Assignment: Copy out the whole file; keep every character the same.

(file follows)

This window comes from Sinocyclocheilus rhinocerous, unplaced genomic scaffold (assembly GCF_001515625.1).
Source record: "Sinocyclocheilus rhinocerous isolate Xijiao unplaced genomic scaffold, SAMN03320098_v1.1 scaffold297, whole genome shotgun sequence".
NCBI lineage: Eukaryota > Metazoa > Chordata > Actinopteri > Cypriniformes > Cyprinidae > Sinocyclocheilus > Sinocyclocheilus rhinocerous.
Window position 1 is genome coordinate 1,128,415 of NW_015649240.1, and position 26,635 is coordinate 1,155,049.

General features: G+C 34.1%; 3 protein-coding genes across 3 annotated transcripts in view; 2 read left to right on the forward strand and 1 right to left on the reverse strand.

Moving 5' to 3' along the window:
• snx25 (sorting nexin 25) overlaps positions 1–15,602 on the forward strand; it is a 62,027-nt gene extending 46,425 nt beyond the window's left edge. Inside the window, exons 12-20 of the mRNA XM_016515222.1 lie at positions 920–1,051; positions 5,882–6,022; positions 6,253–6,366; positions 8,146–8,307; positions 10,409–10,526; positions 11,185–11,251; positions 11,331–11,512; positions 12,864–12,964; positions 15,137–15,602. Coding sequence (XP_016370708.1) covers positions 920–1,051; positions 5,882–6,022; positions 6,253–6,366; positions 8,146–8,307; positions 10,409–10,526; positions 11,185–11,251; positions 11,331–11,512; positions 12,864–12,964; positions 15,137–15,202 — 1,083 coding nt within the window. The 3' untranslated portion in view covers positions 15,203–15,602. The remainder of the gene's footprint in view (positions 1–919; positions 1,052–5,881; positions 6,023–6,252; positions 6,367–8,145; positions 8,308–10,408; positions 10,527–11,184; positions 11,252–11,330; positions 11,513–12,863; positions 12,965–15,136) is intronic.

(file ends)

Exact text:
This window comes from Sinocyclocheilus rhinocerous, unplaced genomic scaffold (assembly GCF_001515625.1).
Source record: "Sinocyclocheilus rhinocerous isolate Xijiao unplaced genomic scaffold, SAMN03320098_v1.1 scaffold297, whole genome shotgun sequence".
NCBI lineage: Eukaryota > Metazoa > Chordata > Actinopteri > Cypriniformes > Cyprinidae > Sinocyclocheilus > Sinocyclocheilus rhinocerous.
Window position 1 is genome coordinate 1,128,415 of NW_015649240.1, and position 26,635 is coordinate 1,155,049.

General features: G+C 34.1%; 3 protein-coding genes across 3 annotated transcripts in view; 2 read left to right on the forward strand and 1 right to left on the reverse strand.

Moving 5' to 3' along the window:
• snx25 (sorting nexin 25) overlaps positions 1–15,602 on the forward strand; it is a 62,027-nt gene extending 46,425 nt beyond the window's left edge. Inside the window, exons 12-20 of the mRNA XM_016515222.1 lie at positions 920–1,051; positions 5,882–6,022; positions 6,253–6,366; positions 8,146–8,307; positions 10,409–10,526; positions 11,185–11,251; positions 11,331–11,512; positions 12,864–12,964; positions 15,137–15,602. Coding sequence (XP_016370708.1) covers positions 920–1,051; positions 5,882–6,022; positions 6,253–6,366; positions 8,146–8,307; positions 10,409–10,526; positions 11,185–11,251; positions 11,331–11,512; positions 12,864–12,964; positions 15,137–15,202 — 1,083 coding nt within the window. The 3' untranslated portion in view covers positions 15,203–15,602. The remainder of the gene's footprint in view (positions 1–919; positions 1,052–5,881; positions 6,023–6,252; positions 6,367–8,145; positions 8,308–10,408; positions 10,527–11,184; positions 11,252–11,330; positions 11,513–12,863; positions 12,965–15,136) is intronic.